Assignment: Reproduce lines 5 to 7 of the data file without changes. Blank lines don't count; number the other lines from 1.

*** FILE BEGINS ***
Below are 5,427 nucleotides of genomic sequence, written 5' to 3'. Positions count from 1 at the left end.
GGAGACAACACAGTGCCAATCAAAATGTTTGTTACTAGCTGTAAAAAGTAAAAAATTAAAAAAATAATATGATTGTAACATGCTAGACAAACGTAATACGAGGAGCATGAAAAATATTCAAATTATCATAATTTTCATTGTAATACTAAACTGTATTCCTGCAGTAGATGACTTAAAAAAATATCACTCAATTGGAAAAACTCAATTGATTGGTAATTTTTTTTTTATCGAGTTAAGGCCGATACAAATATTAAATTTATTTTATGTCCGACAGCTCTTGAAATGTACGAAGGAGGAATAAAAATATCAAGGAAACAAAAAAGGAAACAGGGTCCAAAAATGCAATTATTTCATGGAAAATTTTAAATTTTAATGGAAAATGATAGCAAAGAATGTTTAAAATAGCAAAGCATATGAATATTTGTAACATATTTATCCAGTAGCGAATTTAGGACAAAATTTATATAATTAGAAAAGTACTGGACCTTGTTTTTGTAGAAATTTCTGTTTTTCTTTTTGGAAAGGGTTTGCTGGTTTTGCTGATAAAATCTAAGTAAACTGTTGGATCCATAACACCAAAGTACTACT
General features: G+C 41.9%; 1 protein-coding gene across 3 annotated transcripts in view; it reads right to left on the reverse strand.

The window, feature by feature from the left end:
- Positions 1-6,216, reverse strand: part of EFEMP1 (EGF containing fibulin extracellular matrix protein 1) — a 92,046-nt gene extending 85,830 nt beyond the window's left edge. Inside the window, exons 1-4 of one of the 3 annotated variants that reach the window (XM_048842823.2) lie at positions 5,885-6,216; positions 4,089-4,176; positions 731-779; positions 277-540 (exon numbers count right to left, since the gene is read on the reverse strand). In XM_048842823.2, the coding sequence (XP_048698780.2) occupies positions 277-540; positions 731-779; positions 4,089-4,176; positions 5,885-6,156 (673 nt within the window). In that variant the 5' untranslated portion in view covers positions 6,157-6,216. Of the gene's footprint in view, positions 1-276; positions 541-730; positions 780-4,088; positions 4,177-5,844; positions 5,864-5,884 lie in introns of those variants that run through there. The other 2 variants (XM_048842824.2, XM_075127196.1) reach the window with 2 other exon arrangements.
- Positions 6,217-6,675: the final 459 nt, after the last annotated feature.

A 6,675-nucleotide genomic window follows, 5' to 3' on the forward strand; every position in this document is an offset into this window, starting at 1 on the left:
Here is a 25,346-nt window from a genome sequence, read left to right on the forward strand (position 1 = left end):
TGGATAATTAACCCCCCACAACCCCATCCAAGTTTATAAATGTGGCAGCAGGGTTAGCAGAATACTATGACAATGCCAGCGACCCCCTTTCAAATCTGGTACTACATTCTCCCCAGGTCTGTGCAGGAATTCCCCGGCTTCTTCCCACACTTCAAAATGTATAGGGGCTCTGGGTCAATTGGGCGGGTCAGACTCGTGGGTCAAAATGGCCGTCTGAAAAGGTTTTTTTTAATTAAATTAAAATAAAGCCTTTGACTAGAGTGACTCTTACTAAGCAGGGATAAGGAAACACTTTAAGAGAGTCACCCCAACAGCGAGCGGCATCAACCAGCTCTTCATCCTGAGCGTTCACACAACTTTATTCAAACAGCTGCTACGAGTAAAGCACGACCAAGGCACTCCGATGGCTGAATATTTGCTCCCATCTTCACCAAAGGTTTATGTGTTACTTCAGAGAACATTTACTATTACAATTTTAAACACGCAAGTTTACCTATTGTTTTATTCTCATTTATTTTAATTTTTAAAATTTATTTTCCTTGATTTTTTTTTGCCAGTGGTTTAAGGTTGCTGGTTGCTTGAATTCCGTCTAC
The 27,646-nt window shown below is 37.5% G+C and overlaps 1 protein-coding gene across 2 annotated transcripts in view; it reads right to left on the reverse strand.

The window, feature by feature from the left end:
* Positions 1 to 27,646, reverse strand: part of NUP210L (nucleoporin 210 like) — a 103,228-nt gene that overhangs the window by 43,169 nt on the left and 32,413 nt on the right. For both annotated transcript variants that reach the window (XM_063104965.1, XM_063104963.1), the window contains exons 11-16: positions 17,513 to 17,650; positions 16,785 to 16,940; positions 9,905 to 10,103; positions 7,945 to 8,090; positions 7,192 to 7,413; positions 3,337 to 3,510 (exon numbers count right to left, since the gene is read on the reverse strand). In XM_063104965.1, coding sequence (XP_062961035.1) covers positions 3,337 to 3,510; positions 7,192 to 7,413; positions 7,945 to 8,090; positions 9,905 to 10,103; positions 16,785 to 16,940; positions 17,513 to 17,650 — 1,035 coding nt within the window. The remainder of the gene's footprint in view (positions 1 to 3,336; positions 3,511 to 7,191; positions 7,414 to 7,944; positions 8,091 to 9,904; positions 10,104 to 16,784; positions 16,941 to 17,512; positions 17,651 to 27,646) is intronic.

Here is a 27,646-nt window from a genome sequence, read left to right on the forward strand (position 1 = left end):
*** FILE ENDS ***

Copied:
- Positions 1-6,216, reverse strand: part of EFEMP1 (EGF containing fibulin extracellular matrix protein 1) — a 92,046-nt gene extending 85,830 nt beyond the window's left edge. Inside the window, exons 1-4 of one of the 3 annotated variants that reach the window (XM_048842823.2) lie at positions 5,885-6,216; positions 4,089-4,176; positions 731-779; positions 277-540 (exon numbers count right to left, since the gene is read on the reverse strand). In XM_048842823.2, the coding sequence (XP_048698780.2) occupies positions 277-540; positions 731-779; positions 4,089-4,176; positions 5,885-6,156 (673 nt within the window). In that variant the 5' untranslated portion in view covers positions 6,157-6,216. Of the gene's footprint in view, positions 1-276; positions 541-730; positions 780-4,088; positions 4,177-5,844; positions 5,864-5,884 lie in introns of those variants that run through there. The other 2 variants (XM_048842824.2, XM_075127196.1) reach the window with 2 other exon arrangements.
- Positions 6,217-6,675: the final 459 nt, after the last annotated feature.

A 6,675-nucleotide genomic window follows, 5' to 3' on the forward strand; every position in this document is an offset into this window, starting at 1 on the left: